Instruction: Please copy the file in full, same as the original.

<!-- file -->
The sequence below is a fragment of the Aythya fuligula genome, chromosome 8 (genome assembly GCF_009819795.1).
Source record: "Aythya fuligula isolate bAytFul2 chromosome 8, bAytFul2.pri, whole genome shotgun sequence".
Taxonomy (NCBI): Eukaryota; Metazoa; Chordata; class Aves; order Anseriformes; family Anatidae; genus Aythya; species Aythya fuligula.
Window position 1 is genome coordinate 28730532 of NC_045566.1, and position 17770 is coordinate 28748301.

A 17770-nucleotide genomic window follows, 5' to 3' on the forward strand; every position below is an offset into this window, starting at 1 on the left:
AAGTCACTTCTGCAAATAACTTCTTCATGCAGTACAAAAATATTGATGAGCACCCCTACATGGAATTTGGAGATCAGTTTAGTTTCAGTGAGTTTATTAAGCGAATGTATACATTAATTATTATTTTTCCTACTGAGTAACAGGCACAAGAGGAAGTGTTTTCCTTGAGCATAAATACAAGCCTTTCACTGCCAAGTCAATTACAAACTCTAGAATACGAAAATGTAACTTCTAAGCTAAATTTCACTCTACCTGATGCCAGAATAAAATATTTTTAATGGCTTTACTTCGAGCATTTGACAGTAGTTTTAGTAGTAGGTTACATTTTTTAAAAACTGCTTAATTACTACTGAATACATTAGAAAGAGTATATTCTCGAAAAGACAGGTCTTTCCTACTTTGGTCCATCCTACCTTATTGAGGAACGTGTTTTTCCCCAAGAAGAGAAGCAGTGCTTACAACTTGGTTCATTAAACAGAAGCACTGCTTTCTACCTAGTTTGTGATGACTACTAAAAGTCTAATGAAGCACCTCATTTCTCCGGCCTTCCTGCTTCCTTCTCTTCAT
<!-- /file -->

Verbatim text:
The sequence below is a fragment of the Aythya fuligula genome, chromosome 8 (genome assembly GCF_009819795.1).
Source record: "Aythya fuligula isolate bAytFul2 chromosome 8, bAytFul2.pri, whole genome shotgun sequence".
Taxonomy (NCBI): Eukaryota; Metazoa; Chordata; class Aves; order Anseriformes; family Anatidae; genus Aythya; species Aythya fuligula.
Window position 1 is genome coordinate 28730532 of NC_045566.1, and position 17770 is coordinate 28748301.

A 17770-nucleotide genomic window follows, 5' to 3' on the forward strand; every position below is an offset into this window, starting at 1 on the left:
AAGTCACTTCTGCAAATAACTTCTTCATGCAGTACAAAAATATTGATGAGCACCCCTACATGGAATTTGGAGATCAGTTTAGTTTCAGTGAGTTTATTAAGCGAATGTATACATTAATTATTATTTTTCCTACTGAGTAACAGGCACAAGAGGAAGTGTTTTCCTTGAGCATAAATACAAGCCTTTCACTGCCAAGTCAATTACAAACTCTAGAATACGAAAATGTAACTTCTAAGCTAAATTTCACTCTACCTGATGCCAGAATAAAATATTTTTAATGGCTTTACTTCGAGCATTTGACAGTAGTTTTAGTAGTAGGTTACATTTTTTAAAAACTGCTTAATTACTACTGAATACATTAGAAAGAGTATATTCTCGAAAAGACAGGTCTTTCCTACTTTGGTCCATCCTACCTTATTGAGGAACGTGTTTTTCCCCAAGAAGAGAAGCAGTGCTTACAACTTGGTTCATTAAACAGAAGCACTGCTTTCTACCTAGTTTGTGATGACTACTAAAAGTCTAATGAAGCACCTCATTTCTCCGGCCTTCCTGCTTCCTTCTCTTCAT